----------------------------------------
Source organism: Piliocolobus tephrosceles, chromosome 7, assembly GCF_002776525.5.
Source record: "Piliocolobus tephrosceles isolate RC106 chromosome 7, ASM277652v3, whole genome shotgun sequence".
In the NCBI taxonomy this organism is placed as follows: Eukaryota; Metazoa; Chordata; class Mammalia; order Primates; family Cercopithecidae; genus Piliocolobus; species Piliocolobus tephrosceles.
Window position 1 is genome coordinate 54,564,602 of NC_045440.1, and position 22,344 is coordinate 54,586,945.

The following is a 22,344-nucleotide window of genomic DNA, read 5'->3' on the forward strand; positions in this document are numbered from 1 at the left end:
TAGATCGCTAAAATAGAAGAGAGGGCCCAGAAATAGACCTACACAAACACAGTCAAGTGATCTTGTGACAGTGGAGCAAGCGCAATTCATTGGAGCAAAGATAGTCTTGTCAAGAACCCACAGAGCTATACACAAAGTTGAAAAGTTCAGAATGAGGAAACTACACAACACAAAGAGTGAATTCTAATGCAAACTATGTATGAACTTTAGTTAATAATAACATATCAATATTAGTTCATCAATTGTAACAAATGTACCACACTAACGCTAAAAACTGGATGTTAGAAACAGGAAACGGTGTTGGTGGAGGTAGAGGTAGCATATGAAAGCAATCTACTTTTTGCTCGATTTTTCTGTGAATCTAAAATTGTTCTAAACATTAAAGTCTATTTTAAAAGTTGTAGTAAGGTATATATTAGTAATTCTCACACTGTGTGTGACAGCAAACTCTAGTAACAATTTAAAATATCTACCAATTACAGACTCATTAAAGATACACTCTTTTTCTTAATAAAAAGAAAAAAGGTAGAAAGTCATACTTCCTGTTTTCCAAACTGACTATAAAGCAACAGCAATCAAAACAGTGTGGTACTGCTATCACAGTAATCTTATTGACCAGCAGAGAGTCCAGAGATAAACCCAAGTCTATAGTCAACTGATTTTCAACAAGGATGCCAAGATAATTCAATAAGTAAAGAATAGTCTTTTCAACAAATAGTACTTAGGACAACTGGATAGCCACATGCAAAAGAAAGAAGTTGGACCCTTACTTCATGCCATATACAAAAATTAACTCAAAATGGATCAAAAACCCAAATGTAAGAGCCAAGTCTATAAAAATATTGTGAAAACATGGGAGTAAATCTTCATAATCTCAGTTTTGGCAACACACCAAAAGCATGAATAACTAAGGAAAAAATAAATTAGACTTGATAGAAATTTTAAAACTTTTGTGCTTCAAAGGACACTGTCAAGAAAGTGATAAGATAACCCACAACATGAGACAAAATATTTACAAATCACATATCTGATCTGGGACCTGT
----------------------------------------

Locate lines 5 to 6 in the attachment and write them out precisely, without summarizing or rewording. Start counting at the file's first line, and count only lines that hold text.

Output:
The following is a 22,344-nucleotide window of genomic DNA, read 5'->3' on the forward strand; positions in this document are numbered from 1 at the left end:
TAGATCGCTAAAATAGAAGAGAGGGCCCAGAAATAGACCTACACAAACACAGTCAAGTGATCTTGTGACAGTGGAGCAAGCGCAATTCATTGGAGCAAAGATAGTCTTGTCAAGAACCCACAGAGCTATACACAAAGTTGAAAAGTTCAGAATGAGGAAACTACACAACACAAAGAGTGAATTCTAATGCAAACTATGTATGAACTTTAGTTAATAATAACATATCAATATTAGTTCATCAATTGTAACAAATGTACCACACTAACGCTAAAAACTGGATGTTAGAAACAGGAAACGGTGTTGGTGGAGGTAGAGGTAGCATATGAAAGCAATCTACTTTTTGCTCGATTTTTCTGTGAATCTAAAATTGTTCTAAACATTAAAGTCTATTTTAAAAGTTGTAGTAAGGTATATATTAGTAATTCTCACACTGTGTGTGACAGCAAACTCTAGTAACAATTTAAAATATCTACCAATTACAGACTCATTAAAGATACACTCTTTTTCTTAATAAAAAGAAAAAAGGTAGAAAGTCATACTTCCTGTTTTCCAAACTGACTATAAAGCAACAGCAATCAAAACAGTGTGGTACTGCTATCACAGTAATCTTATTGACCAGCAGAGAGTCCAGAGATAAACCCAAGTCTATAGTCAACTGATTTTCAACAAGGATGCCAAGATAATTCAATAAGTAAAGAATAGTCTTTTCAACAAATAGTACTTAGGACAACTGGATAGCCACATGCAAAAGAAAGAAGTTGGACCCTTACTTCATGCCATATACAAAAATTAACTCAAAATGGATCAAAAACCCAAATGTAAGAGCCAAGTCTATAAAAATATTGTGAAAACATGGGAGTAAATCTTCATAATCTCAGTTTTGGCAACACACCAAAAGCATGAATAACTAAGGAAAAAATAAATTAGACTTGATAGAAATTTTAAAACTTTTGTGCTTCAAAGGACACTGTCAAGAAAGTGATAAGATAACCCACAACATGAGACAAAATATTTACAAATCACATATCTGATCTGGGACCTGT